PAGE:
The Wagner Law Group Description
Wagner Law Group, A Professional Corporation, is a nationally
recognized ERISA & employee benefits, estate planning,
employment, labor & human resources practice.
in 1996, The Wagner Law Group has 23 attorneys engaged
exclusively in employee benefits, estate planning and
employment law. Seven of our attorneys are AV rated by
Martindale-Hubbell as having very high to preeminent legal abilities
and ethical standards. The firm is among the largest ERISA boutiques
in the country. Our practice is national in scope, with clients in
more than 40 states and several foreign countries.
Wagner Law Group
Fax: (561) 293-3591
7108 Fairway Drive
Palm Beach Gardens, FL 33418
Francisco, CA 94104
March 6, 2014
State and Federal Law
SPD Does Not
Trump Terms of Group
The United States
Court of Appeals for the Tenth Circuit was recently asked to review
whether a summary plan description ("SPD") should be
enforced when it conflicts with the terms of a group health plan. In
deciding Garrett v. Principal Life Insurance Company, the
Tenth Circuit held that the terms of the SPD are not enforceable.
the plaintiff was insured through a group medical benefits policy
which was part of an ERISA-covered employee benefits plan. Along with
the group policy, the insurer provided "Policyholder
Booklet-Certificates" which served as the plan's SPD and
described the basic features of the coverage.
The 2007 group
policy provided coverage for inpatient hospital alcohol abuse
treatment. In 2008, the insurer issued a new Booklet-Certificate
which excluded inpatient treatment for alcohol abuse, but the group
policy was never amended to exclude such coverage.
In 2009, the
plaintiff received inpatient alcohol abuse treatment, and the insurer
denied coverage for the treatment. The plaintiff appealed the claim
denial and when the insurer upheld its denial, he sued in federal
district court to challenge the insurer's denial of benefits.
asserted that the 2008 Booklet-Certificate should control what is a
covered medical benefit under the plan because the plaintiff received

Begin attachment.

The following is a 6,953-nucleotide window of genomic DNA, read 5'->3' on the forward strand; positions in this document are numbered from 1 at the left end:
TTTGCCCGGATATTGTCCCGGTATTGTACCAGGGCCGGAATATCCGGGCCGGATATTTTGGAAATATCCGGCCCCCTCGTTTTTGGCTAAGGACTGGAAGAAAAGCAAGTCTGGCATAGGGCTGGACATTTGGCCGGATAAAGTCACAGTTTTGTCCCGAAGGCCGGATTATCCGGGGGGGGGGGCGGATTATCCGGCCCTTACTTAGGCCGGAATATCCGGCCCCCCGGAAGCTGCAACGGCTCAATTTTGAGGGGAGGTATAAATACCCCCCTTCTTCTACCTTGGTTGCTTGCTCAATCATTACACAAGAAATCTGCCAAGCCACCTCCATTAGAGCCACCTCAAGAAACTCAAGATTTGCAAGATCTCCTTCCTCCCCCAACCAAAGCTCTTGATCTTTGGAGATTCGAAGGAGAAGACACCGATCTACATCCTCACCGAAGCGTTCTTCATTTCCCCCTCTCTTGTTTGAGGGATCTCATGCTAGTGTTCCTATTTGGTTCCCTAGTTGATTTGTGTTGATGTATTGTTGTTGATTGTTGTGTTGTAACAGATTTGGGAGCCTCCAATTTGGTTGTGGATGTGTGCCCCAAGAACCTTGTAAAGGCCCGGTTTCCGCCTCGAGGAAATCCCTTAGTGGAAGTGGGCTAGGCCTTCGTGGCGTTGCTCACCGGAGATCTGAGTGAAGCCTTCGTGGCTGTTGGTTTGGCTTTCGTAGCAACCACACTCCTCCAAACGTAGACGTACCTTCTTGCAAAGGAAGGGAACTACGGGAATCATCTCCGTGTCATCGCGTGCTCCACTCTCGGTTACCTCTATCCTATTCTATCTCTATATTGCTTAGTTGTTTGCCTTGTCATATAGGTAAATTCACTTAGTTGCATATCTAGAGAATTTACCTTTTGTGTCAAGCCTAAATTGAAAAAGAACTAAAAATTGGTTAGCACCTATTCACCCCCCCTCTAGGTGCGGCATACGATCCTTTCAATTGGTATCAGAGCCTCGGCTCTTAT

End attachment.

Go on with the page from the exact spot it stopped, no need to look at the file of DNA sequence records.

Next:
a copy of the 2008 Policyholder Certificate which contained the
exclusion for inpatient alcohol abuse treatment. The district court
disagreed with the insurer, finding that the 2007 group policy was controlling
and not the 2008 Booklet-Certificate. The insurer then appealed to
the Tenth Circuit.
the facts of the case, the Tenth Circuit upheld the district court's
decision. The Court noted that the terms of an SPD cannot be enforced
over the terms of the plan, and that the 2007 group policy was the
governing plan document. Consequently, the Court ruled that the 2007
policy provided coverage for inpatient alcohol abuse treatment and
ordered the insurer to pay the plaintiff's claim.
This Newsletter is protected by copyright. Material
appearing herein may be reproduced with appropriate credit.
Pursuant to Internal Revenue Service Circular 230, we
hereby inform you that any advice set forth herein with respect to US
federal tax issues is not intended or written by The Wagner Law Group
to be used and cannot be used, by you or any taxpayer, for the purpose
of avoiding penalties that may be imposed on you or any other person
under the Internal Revenue Code.
This Newsletter is provided for information purposes by
The Wagner Law Group to clients and others who may be interested in the
subject matter, and may not be relied upon as specific legal
advice. This material is not to be construed as legal advice or
legal opinions on specific facts. Under the Rules of the Supreme
Judicial Court of Massachusetts, this material may be considered